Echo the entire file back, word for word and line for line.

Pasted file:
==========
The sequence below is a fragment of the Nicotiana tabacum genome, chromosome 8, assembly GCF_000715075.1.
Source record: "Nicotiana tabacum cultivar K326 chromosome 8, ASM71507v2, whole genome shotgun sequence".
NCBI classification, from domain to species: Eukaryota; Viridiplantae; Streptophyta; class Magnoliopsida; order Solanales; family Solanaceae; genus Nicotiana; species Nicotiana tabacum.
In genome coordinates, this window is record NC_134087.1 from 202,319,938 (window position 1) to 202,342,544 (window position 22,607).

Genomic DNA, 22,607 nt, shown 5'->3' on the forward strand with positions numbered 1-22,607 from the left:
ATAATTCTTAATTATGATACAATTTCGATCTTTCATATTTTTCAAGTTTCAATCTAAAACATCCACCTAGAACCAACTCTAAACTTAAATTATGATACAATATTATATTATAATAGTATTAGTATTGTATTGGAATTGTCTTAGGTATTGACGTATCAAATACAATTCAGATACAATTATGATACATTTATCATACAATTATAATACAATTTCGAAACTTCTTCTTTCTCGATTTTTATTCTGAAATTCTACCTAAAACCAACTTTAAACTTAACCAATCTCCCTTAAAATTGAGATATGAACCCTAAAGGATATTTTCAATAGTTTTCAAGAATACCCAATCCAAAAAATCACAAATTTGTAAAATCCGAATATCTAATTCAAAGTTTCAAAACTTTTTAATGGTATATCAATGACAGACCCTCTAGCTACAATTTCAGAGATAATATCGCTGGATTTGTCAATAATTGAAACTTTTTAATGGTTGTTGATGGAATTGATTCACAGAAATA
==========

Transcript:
The sequence below is a fragment of the Nicotiana tabacum genome, chromosome 8, assembly GCF_000715075.1.
Source record: "Nicotiana tabacum cultivar K326 chromosome 8, ASM71507v2, whole genome shotgun sequence".
NCBI classification, from domain to species: Eukaryota; Viridiplantae; Streptophyta; class Magnoliopsida; order Solanales; family Solanaceae; genus Nicotiana; species Nicotiana tabacum.
In genome coordinates, this window is record NC_134087.1 from 202,319,938 (window position 1) to 202,342,544 (window position 22,607).

Genomic DNA, 22,607 nt, shown 5'->3' on the forward strand with positions numbered 1-22,607 from the left:
ATAATTCTTAATTATGATACAATTTCGATCTTTCATATTTTTCAAGTTTCAATCTAAAACATCCACCTAGAACCAACTCTAAACTTAAATTATGATACAATATTATATTATAATAGTATTAGTATTGTATTGGAATTGTCTTAGGTATTGACGTATCAAATACAATTCAGATACAATTATGATACATTTATCATACAATTATAATACAATTTCGAAACTTCTTCTTTCTCGATTTTTATTCTGAAATTCTACCTAAAACCAACTTTAAACTTAACCAATCTCCCTTAAAATTGAGATATGAACCCTAAAGGATATTTTCAATAGTTTTCAAGAATACCCAATCCAAAAAATCACAAATTTGTAAAATCCGAATATCTAATTCAAAGTTTCAAAACTTTTTAATGGTATATCAATGACAGACCCTCTAGCTACAATTTCAGAGATAATATCGCTGGATTTGTCAATAATTGAAACTTTTTAATGGTTGTTGATGGAATTGATTCACAGAAATA